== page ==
The explorers who first found these bones, Rick Hunter and Steven Tucker, saw what the team was doing when they were excavating in the chamber. The pair realised that they might have seen a similar occurrence in another part of the cave system. The Rising Star system has more than two kilometres of mapped passages underground. In another deep chamber, accessed again through very tight underground squeezes, there were hominin bones exposed on the surface.

Our team first began systematic survey of this chamber, which we named the Lesedi Chamber, in 2014. For two years Marina Elliott led excavations, joined at times by most of the team’s other experienced underground excavators. They were working in a situation where bones are jammed into a tight blind tunnel. Only one excavator can fit at a time, belly-down, feet sticking out. It is an incredibly challenging excavation circumstance.

Geologist Dr Hannah Hilbert-Wolf studying difficult to reach flowstones in a small side passage in the Dinaledi Chamber.
Wits University


The most significant discovery is a partial skeleton of H. naledi, with parts of the arms, legs, a lot of the spine and many other pieces, as well as a beautifully complete skull and jaw. We named this skeleton “Neo”. We also recovered fragments of at least one other adult individual, and one child, although we suspect these bones may come from one or two more individuals.

Is there a way for people to view these discoveries in person?

On May 25 – Africa DayMaropeng at the Cradle of Humankind World Heritage Site outside Johannesburg will open a new exhibit with the discoveries from the Lesedi Chamber and the Dinaledi Chamber together for the first time.

For people outside South Africa, the data from our three-dimensional scans of the new Lesedi fossils are available online.

Anyone can download the 3D models, and people with access to a 3D printer can print their own physical copies of the new fossils, as well as the fossils from the Dinaledi Chamber. It’s a great way for people to see the evidence for themselves.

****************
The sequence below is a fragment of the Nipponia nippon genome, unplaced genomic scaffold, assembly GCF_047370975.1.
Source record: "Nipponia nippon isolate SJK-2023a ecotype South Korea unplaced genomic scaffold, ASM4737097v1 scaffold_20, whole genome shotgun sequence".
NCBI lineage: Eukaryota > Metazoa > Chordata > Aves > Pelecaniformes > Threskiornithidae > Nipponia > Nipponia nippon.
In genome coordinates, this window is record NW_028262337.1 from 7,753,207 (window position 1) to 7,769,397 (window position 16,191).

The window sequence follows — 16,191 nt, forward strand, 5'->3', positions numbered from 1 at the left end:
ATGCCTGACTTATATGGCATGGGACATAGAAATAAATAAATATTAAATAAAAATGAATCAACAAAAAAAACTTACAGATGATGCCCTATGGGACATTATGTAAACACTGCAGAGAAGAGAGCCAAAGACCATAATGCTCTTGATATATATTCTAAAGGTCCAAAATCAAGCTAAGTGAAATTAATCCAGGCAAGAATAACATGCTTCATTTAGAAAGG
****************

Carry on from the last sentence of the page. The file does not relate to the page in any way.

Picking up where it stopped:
John Hawks, Paleoanthropologist, University of Wisconsin-Madison

This article was originally published on The Conversation. Read the original article.

Kenya gets new facility to control crop pest

By Sam Otieno

[NAIROBI] A facility has been launched in Kenya to aid commercial production of a protein bait to control fruit flies in Sub-Saharan Africa.

The US$250,000 facility, which resulted from public-private partnership involving the International Centre of Insect Physiology and Ecology (icipe) and Kenya Biologics Ltd, will enable smallholders control fruit flies that devastate their fruits and vegetables.

Segenet Kelemu, director general of icipe, said during the launch on 29 March that fruit flies are pests of fruits and vegetables including mango and avocado that cause Africa to lose US$ 2 billion every year.

Smallholders in countries such as Botswana, Ethiopia, Kenya, Tanzania, Uganda and Zambia suffer from reduced yields because of the pest.

Kelemu explained that the facility will boost commercial production of Fruitfly Mania, a protein bait developed by icipe through

“Synthetic pesticides also eliminate natural enemies that could biologically control the pests. The unselective and regular use of these chemicals also places at risk the health of the growers, consumers, other beneficial insects such as bees, and the environment in general,” Kelemu explained.

“Many fruit fly species are considered quarantine pests, leading to the rejection of horticultural products from Africa in export markets.”

Sunday Ekesi, icipe

The bait will be sold at 70 per cent less than the cost of other commercially available products, according to the icipe.

Sunday Ekesi, head of African Fruit Fly Programme at icipe, tells SciDev.Net: “Aside from directly damaging produce, many fruit fly species are considered quarantine pests, leading to the rejection of horticultural products from Africa in export markets.

Ekesi explains that because protein is an important part of the diet of adult female fruit flies that destroy crops and vegetables, bait sprays are often laced with protein and an appropriate toxicant as a way of killing female fruit flies.

According to Ekesi in field suppression trials done in 2016, the total number of fruit flies captured in Fruitfly Mania treated fields was 112.1 flies per day in comparison to other management control methods that were only 56.8 flies per day, a 97 per cent reduction in the population of the damaging flies.